This interactive graphic outlines the carbon cycle, with clickable text boxes that explain and elaborate each component.

This animation depicts real-time wind speed and direction at selected heights above Earth's surface, ocean surface currents, and ocean surface temperatures and anomalies.

This well-designed experiment compares CO2 impacts on salt water and fresh water. In a short demonstration, students examine how distilled water (i.e., pure water without any dissolved ions or compounds) and seawater are affected differently by increasing carbon dioxide in the air.

This Flash-based simulation explores the relationship between carbon emissions and atmospheric carbon dioxide using two main displays: (1) graphs that show the level of human-generated CO2 emissions, CO2 removals, and the level of CO2 in the atmosphere, and (2) a bathtub animation that shows the same information as the graphs. The bathtub simulation illustrates the challenges of reducing greenhouse gas concentrations in the atmosphere.

This hands-on activity introduces students to the process of fermenting different carbohydrate sources into ethanol. Teachers demonstrate yeasts' inability to metabolize certain food sources.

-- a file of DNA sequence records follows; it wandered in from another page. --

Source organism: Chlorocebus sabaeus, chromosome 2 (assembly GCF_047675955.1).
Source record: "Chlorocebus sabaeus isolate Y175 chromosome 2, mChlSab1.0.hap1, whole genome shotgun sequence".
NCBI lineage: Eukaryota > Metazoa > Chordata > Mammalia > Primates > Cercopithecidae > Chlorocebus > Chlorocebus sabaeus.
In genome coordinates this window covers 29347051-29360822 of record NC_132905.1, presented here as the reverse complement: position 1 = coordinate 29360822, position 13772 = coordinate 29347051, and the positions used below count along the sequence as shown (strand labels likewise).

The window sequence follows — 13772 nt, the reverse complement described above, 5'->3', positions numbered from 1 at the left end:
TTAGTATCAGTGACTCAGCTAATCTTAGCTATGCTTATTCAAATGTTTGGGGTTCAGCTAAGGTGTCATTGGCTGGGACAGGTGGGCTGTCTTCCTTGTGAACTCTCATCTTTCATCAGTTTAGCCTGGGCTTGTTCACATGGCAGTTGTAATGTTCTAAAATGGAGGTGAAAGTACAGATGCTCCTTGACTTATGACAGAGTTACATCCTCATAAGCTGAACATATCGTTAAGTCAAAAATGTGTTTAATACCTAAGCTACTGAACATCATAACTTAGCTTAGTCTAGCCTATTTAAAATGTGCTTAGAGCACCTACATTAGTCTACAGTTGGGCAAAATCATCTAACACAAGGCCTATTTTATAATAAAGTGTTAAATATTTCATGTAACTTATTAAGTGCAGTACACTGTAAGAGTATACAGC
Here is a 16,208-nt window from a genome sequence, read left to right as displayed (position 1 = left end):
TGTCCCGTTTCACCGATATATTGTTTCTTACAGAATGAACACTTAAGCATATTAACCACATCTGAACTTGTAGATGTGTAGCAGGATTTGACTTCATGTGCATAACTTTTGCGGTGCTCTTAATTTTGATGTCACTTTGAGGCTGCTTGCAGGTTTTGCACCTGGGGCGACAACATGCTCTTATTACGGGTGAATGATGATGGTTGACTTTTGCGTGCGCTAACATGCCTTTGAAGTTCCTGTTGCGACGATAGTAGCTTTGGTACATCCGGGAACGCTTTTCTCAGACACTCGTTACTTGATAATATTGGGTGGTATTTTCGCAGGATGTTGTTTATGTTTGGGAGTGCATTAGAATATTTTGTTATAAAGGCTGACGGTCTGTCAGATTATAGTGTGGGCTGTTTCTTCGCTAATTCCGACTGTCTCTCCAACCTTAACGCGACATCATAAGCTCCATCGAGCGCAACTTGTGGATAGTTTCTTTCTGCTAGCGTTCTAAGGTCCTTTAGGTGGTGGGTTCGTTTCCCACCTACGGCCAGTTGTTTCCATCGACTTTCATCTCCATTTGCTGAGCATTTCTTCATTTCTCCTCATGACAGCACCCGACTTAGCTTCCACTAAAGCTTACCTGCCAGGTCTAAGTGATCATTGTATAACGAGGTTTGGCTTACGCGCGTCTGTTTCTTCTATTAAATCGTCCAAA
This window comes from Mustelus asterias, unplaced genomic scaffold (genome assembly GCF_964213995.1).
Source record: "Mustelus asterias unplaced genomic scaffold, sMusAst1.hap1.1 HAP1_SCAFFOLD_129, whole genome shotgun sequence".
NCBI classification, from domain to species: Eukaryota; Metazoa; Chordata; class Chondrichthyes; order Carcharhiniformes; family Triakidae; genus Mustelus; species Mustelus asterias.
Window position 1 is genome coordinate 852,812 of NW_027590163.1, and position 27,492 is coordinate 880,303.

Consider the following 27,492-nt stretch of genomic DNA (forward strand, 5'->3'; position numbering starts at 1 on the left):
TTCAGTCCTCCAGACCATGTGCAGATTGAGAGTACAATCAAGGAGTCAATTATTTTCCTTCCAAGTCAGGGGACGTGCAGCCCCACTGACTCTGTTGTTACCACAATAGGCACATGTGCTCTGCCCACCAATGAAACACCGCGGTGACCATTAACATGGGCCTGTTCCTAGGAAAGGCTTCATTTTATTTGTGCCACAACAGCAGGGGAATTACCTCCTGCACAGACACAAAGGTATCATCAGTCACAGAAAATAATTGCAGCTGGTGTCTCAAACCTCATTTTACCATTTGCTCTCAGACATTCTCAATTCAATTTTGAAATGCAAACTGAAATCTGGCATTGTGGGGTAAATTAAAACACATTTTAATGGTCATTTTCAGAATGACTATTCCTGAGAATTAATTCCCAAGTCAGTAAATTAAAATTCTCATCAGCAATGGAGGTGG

This interactive provides two scenarios for students to look at issues related to energy and climate change: from the perspective of either a family, or a monarch.

An interactive that illustrates the relationships between the axial tilt of the Earth, latitude, and temperature. Several data sets (including temperature, Sun-Earth distance, daylight hours) can be generated.

These slide sets (one for the Eastern US and one for the Western US) describe how citizen observations can document the impact of climate change on plants and animals. They introduce the topic of phenology and data collection, the impact of climate change on phenology, and how individuals can become citizen scientists.

A collection of repeat photography of glaciers from the National Snow and Ice Data Center (NSIDC). The photos are taken years apart at or near the same location, and at the same time of year. These images illustrate how dramatically glacier positions can change even over a relatively short period in geological time: 60 to 100 years. Background essay and discussion questions are included.

In this activity, students conduct a life cycle assessment of energy used and produced in ethanol production, and a life cycle assessment of carbon dioxide used and produced in ethanol production.

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